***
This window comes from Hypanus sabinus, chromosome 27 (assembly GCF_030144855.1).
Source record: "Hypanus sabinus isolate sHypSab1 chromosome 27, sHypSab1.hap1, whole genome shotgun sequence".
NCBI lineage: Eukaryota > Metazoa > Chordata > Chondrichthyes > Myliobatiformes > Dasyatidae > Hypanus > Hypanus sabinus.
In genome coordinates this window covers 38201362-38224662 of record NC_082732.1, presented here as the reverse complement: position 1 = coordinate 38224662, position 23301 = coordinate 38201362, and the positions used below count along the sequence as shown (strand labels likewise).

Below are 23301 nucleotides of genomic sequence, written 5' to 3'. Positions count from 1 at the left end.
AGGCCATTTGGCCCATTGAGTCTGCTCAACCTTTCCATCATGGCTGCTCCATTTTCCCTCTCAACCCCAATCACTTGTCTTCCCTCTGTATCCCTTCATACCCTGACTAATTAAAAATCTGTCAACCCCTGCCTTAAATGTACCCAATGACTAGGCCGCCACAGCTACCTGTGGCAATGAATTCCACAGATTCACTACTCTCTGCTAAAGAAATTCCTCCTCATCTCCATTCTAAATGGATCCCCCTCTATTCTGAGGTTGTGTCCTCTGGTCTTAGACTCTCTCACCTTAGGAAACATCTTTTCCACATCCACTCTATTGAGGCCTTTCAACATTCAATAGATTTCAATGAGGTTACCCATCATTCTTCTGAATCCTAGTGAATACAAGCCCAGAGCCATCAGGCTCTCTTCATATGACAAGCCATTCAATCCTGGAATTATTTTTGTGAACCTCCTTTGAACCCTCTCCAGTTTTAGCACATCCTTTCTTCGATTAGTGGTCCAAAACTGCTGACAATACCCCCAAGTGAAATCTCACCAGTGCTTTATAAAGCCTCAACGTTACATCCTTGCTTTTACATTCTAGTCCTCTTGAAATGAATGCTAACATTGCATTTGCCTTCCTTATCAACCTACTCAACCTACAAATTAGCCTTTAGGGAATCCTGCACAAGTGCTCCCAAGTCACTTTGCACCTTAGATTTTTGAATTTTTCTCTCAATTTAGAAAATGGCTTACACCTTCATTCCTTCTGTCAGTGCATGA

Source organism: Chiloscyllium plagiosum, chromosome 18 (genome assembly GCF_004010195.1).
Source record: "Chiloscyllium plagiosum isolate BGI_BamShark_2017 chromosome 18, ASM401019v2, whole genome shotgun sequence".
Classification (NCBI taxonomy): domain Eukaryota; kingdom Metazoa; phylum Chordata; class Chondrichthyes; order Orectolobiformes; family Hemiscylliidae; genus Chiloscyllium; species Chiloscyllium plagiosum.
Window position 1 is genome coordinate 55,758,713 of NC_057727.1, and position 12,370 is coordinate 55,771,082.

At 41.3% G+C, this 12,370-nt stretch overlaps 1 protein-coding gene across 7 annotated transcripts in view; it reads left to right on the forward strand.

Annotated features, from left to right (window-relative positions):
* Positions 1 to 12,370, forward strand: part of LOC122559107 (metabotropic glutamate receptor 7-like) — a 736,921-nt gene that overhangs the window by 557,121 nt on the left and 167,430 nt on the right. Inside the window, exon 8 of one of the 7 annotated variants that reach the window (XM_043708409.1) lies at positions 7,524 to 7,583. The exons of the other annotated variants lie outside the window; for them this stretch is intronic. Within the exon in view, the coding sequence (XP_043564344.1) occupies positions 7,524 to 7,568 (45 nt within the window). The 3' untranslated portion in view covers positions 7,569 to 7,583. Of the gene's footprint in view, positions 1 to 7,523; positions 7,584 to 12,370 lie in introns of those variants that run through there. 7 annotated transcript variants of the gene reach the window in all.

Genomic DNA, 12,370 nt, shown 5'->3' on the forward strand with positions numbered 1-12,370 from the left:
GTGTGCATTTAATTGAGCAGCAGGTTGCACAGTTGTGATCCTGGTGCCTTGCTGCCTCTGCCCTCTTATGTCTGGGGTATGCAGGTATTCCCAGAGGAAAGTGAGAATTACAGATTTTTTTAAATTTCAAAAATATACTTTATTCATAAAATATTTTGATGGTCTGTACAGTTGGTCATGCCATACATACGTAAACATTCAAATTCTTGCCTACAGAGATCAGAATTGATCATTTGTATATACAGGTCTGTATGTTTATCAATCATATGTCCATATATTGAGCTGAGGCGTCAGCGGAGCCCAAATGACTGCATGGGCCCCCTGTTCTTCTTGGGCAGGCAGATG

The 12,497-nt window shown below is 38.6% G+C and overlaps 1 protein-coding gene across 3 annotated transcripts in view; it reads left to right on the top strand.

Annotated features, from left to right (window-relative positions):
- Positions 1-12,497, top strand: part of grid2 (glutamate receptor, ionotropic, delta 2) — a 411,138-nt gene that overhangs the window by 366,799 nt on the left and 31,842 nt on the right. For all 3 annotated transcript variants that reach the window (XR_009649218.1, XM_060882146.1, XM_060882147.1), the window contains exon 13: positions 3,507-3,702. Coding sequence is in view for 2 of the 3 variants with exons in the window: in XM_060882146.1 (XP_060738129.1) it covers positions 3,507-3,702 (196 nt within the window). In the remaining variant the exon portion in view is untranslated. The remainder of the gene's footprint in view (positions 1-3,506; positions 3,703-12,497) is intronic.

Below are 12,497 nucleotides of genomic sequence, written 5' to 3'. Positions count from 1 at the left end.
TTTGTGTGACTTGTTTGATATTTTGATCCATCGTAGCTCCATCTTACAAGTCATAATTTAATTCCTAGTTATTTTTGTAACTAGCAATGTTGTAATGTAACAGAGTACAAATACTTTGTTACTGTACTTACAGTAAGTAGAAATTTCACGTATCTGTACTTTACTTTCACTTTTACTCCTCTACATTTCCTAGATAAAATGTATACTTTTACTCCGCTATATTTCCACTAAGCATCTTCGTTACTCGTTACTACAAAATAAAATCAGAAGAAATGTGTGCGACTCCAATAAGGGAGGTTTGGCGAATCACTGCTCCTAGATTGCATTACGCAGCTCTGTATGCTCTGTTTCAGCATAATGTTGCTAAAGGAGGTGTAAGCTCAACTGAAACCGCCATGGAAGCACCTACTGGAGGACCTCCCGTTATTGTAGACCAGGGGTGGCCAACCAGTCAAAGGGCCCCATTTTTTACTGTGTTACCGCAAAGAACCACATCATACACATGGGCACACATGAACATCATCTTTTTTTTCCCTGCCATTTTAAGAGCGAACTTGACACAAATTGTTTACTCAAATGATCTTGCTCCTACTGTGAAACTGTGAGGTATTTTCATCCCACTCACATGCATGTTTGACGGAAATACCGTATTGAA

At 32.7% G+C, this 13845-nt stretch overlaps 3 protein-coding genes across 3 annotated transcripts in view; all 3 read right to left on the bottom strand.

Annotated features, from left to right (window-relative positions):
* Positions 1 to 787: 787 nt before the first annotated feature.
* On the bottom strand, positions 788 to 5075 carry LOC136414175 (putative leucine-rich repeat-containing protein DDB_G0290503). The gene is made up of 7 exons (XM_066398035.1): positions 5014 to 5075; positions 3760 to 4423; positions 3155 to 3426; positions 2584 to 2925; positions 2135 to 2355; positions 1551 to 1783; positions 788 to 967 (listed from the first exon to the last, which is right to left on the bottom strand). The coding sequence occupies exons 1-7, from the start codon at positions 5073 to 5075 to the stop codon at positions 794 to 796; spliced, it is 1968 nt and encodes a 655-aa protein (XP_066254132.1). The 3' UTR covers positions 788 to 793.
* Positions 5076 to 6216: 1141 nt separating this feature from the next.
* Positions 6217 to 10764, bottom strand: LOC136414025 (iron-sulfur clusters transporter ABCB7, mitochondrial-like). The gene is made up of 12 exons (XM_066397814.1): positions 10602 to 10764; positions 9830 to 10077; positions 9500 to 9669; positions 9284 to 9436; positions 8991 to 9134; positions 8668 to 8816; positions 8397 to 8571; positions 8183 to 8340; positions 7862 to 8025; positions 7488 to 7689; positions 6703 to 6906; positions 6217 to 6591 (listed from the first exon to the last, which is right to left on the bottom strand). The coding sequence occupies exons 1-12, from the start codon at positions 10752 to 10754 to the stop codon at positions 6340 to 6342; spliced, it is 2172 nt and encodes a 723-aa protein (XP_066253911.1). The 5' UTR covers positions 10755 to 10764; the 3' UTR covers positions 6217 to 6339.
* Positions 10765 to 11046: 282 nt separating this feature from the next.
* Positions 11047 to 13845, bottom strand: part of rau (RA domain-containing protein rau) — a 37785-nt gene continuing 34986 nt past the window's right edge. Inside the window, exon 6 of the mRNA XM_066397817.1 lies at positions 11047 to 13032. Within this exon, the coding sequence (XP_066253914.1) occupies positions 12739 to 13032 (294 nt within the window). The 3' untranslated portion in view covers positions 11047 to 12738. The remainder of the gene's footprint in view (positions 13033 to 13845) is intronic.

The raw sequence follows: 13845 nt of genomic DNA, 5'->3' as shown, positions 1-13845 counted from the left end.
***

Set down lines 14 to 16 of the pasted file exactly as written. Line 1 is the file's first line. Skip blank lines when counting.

Genomic DNA, 12,370 nt, shown 5'->3' on the forward strand with positions numbered 1-12,370 from the left:
GTGTGCATTTAATTGAGCAGCAGGTTGCACAGTTGTGATCCTGGTGCCTTGCTGCCTCTGCCCTCTTATGTCTGGGGTATGCAGGTATTCCCAGAGGAAAGTGAGAATTACAGATTTTTTTAAATTTCAAAAATATACTTTATTCATAAAATATTTTGATGGTCTGTACAGTTGGTCATGCCATACATACGTAAACATTCAAATTCTTGCCTACAGAGATCAGAATTGATCATTTGTATATACAGGTCTGTATGTTTATCAATCATATGTCCATATATTGAGCTGAGGCGTCAGCGGAGCCCAAATGACTGCATGGGCCCCCTGTTCTTCTTGGGCAGGCAGATG

The 12,497-nt window shown below is 38.6% G+C and overlaps 1 protein-coding gene across 3 annotated transcripts in view; it reads left to right on the top strand.